Australians and Kiwi expats will soon be able to return to New Zealand with Prime Minister Jacinda Ardern unveiling a five-step plan for the re-opening of international borders.
Fully-vaccinated New Zealanders in Australia will be able to return home from February 27 at 11.59pm. They will be able to avoid quarantine but will have to self-isolate at home. The self-isolation period will be 10 days.
As part of step two, from March 13, Kiwis further abroad will also be able to avoid quarantine, as will skilled workers and working holiday visa holders.
When Australians can visit New Zealand
But Australians looking to cross the Tasman will only be able to do so from July. No specific date was provided but Ms Ardern said “no later than July”. Aussies will also be subject to self-isolation instead of state hotel quarantine.
"It's time to move," Ms Ardern said.
"Now it is time to move forward together, safely."
As part of the changes, all arrivals will be given three rapid antigen tests at the airport to take home — one for initial use, one for use later in isolation, and another as backup.
"That gives us the best chance of identifying cases that have come across the border," Ms Ardern said.
Ms Ardern said the final step will see New Zealand’s borders completely re-opened to the international community from October.
NZ's border policies have minimised the loss of life during the pandemic, first eliminating Covid-19 in 2020, then delaying the arrival of the Delta and Omicron variants.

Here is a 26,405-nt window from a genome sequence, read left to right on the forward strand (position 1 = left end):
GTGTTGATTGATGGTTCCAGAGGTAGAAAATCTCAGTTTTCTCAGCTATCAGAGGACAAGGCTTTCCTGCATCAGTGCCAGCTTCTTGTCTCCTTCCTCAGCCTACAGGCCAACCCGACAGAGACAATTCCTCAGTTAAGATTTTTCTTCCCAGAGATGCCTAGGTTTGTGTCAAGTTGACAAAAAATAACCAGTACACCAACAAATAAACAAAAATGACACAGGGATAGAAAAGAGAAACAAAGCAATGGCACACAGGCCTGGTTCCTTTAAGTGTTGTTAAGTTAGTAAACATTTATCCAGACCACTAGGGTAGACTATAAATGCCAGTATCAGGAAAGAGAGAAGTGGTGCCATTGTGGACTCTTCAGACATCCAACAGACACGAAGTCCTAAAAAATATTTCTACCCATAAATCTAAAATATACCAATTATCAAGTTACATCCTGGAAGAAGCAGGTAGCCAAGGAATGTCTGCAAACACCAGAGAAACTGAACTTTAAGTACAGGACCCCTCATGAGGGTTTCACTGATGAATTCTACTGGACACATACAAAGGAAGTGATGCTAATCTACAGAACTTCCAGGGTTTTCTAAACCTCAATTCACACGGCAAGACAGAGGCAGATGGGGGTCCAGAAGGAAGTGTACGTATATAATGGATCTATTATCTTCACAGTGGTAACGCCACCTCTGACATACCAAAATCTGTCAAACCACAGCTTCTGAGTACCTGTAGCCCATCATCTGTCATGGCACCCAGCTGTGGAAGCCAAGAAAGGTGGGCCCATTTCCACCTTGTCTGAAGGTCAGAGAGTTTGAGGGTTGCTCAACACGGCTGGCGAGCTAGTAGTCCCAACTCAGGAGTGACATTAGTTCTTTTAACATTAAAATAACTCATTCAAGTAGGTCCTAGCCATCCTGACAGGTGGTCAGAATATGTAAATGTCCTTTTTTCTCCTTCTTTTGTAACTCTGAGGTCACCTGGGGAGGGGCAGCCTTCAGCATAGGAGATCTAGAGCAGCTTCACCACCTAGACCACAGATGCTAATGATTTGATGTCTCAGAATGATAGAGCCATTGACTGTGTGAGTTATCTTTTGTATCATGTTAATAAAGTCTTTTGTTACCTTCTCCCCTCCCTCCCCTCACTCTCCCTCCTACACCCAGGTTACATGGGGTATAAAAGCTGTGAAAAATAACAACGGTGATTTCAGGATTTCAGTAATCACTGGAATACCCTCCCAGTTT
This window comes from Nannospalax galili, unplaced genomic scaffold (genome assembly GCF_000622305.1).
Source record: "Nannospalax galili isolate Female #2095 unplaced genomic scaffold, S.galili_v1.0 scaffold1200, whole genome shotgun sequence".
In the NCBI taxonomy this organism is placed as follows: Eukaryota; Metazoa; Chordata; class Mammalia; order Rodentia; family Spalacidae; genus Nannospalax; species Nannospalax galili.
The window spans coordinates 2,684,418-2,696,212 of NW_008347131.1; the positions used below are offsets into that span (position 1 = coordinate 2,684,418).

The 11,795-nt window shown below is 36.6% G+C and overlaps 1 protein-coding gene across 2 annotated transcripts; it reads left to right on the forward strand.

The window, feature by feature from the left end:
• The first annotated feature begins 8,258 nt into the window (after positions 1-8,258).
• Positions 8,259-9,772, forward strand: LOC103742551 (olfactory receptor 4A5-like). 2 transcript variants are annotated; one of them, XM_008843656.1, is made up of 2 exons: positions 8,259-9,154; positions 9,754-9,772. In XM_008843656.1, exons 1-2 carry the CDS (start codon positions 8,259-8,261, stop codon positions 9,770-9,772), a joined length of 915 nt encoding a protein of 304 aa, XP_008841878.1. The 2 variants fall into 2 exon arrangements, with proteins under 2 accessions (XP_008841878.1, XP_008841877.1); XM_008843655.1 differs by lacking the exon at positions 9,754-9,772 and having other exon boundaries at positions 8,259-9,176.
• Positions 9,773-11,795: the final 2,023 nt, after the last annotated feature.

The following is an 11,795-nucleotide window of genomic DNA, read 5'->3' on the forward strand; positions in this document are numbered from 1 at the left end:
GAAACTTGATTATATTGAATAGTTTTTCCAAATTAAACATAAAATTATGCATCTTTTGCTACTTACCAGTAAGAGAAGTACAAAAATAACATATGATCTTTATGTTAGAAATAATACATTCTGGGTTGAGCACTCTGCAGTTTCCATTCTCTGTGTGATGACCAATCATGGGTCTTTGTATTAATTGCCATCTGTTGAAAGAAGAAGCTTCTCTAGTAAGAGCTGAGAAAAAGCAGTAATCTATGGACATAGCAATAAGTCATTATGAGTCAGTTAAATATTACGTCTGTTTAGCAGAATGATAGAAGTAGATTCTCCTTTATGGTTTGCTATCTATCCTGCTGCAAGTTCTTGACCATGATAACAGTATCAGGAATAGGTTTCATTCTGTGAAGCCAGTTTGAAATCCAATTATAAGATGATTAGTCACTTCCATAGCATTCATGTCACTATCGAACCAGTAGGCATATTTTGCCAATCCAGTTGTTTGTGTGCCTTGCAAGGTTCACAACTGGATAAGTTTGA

New Zealand's five-step border reopening plan
Step one – Vaccinated New Zealanders and other eligible travellers can return to New Zealand from February 27 at 11.59pm.
Step two – New Zealanders in other parts of the world and other eligible travellers are allowed to arrive from March 13 at 11.59pm.
Step three – Offshore temporary visa holders and up to 5,000 international students are able to arrive from April 12 at 11.59pm.
Step four – Australians can travel to New Zealand by July 2022.
Step five – By October, New Zealand reopens borders to the rest of the world.
However, there have been growing calls to lessen quarantine provisions - known locally as MIQ - as Kiwis seek easier pathways in and out of Aotearoa.
The case of Charlotte Bellis, a pregnant Kiwi journalist working in Afghanistan who found herself unable to navigate MIQ rules to come home to give birth, has reignited calls to ease restrictions.
Beyond Ms Bellis, there are thousands of other trans-Tasman families or Kiwis seeking to travel for myriad reasons.
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